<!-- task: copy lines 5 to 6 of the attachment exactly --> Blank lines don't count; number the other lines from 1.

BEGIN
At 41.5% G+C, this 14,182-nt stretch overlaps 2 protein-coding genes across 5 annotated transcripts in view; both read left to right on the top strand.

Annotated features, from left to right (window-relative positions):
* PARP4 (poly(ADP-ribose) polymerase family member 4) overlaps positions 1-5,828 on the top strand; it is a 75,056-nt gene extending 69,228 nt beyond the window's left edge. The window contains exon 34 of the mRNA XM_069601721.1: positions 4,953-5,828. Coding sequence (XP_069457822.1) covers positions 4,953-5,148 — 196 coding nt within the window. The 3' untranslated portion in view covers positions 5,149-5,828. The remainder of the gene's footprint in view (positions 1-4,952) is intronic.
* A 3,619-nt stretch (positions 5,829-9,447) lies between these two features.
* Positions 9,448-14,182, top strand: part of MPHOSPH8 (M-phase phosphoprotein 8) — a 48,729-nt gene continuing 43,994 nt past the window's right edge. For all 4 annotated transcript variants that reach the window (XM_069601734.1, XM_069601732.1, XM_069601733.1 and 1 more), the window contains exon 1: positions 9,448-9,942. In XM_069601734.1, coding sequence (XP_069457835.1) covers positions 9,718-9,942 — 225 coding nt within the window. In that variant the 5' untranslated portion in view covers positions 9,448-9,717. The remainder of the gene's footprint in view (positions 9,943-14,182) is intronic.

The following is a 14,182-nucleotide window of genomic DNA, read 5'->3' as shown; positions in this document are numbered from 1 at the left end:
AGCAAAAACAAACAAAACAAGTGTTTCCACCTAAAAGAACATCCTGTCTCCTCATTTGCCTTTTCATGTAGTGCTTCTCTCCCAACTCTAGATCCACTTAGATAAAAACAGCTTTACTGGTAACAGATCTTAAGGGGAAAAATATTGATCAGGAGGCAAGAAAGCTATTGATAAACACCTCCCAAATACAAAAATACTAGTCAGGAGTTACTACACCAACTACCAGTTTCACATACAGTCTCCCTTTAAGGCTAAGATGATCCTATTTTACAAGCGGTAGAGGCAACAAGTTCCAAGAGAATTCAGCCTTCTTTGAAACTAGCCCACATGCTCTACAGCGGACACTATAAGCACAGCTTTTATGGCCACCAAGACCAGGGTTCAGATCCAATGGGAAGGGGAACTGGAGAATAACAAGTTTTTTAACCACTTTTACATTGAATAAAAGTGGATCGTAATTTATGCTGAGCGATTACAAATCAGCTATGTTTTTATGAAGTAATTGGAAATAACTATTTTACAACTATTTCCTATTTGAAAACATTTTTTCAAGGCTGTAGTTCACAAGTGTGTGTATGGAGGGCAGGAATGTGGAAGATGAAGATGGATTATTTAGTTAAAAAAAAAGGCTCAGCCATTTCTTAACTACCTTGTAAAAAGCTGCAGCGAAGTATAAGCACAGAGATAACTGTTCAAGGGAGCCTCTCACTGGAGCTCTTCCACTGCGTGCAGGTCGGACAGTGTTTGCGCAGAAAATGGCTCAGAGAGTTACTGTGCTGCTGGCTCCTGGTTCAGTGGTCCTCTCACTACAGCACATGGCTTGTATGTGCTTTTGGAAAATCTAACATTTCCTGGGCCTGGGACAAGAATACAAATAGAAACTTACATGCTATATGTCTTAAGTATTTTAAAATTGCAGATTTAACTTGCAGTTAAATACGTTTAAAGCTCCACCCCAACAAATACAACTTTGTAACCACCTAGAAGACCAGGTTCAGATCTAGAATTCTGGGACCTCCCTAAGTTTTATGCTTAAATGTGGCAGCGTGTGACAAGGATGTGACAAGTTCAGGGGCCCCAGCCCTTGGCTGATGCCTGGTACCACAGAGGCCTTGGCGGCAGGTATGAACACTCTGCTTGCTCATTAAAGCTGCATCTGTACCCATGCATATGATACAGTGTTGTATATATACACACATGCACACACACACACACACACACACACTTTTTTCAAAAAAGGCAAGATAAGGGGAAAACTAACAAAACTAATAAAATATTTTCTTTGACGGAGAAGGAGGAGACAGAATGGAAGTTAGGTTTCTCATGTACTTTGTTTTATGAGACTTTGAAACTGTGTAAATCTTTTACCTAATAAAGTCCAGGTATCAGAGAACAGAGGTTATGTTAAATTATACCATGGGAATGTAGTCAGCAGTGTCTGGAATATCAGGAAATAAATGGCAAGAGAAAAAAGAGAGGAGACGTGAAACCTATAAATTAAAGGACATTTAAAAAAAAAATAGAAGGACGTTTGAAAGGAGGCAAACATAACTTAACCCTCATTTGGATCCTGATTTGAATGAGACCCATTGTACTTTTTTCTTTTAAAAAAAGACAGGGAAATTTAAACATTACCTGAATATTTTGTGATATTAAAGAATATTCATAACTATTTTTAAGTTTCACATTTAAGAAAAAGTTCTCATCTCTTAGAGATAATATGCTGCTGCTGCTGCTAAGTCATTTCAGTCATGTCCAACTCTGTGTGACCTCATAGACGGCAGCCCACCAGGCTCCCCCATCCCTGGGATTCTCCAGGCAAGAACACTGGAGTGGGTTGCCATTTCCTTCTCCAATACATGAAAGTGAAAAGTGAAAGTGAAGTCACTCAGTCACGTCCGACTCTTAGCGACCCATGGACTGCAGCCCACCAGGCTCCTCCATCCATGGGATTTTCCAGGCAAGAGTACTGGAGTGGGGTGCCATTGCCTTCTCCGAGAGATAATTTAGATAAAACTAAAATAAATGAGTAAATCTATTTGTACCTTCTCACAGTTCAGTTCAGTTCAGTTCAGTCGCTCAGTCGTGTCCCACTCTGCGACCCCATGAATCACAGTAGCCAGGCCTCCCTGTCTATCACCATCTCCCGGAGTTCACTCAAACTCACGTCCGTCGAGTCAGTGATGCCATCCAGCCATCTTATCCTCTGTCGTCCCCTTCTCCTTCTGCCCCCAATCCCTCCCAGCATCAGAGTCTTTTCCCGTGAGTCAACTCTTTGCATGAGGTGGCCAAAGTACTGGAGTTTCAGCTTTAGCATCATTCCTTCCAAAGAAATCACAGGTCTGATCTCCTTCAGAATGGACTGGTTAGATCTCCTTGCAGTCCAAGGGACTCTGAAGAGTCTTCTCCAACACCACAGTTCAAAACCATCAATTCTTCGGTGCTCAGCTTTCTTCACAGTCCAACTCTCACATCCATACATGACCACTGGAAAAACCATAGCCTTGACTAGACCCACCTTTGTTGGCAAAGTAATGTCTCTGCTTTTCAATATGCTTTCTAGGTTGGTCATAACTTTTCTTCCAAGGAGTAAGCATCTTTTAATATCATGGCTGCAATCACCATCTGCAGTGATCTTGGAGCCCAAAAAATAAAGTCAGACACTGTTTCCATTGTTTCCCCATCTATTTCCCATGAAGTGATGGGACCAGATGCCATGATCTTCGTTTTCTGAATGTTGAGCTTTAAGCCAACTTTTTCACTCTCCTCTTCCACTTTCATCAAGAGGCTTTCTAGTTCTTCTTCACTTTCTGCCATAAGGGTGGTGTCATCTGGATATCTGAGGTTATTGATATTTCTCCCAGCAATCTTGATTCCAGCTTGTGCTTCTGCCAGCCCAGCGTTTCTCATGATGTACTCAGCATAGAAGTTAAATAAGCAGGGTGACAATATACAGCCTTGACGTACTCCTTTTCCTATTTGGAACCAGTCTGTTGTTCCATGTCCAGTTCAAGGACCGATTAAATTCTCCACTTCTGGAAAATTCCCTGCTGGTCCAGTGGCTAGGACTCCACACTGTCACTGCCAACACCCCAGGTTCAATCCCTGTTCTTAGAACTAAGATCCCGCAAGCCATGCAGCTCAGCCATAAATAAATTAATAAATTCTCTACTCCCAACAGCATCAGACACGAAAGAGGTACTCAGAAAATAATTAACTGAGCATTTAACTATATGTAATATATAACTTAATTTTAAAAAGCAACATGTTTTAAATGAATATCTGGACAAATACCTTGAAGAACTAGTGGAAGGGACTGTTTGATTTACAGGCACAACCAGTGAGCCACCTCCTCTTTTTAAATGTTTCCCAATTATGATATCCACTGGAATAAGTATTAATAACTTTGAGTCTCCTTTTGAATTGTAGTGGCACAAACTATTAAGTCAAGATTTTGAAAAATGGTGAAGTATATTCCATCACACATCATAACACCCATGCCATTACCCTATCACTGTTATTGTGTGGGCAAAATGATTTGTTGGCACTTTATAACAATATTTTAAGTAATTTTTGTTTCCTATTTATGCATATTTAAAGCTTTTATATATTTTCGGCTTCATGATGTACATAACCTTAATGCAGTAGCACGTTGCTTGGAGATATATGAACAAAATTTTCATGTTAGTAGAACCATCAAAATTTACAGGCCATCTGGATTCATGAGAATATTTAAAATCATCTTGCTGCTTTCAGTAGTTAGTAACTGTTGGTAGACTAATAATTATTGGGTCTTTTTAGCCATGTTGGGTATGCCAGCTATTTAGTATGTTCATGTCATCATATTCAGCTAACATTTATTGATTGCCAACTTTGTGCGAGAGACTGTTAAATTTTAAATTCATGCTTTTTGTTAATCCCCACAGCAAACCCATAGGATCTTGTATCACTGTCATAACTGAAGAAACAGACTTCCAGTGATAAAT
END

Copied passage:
* Positions 9,448-14,182, top strand: part of MPHOSPH8 (M-phase phosphoprotein 8) — a 48,729-nt gene continuing 43,994 nt past the window's right edge. For all 4 annotated transcript variants that reach the window (XM_069601734.1, XM_069601732.1, XM_069601733.1 and 1 more), the window contains exon 1: positions 9,448-9,942. In XM_069601734.1, coding sequence (XP_069457835.1) covers positions 9,718-9,942 — 225 coding nt within the window. In that variant the 5' untranslated portion in view covers positions 9,448-9,717. The remainder of the gene's footprint in view (positions 9,943-14,182) is intronic.

The following is a 14,182-nucleotide window of genomic DNA, read 5'->3' as shown; positions in this document are numbered from 1 at the left end: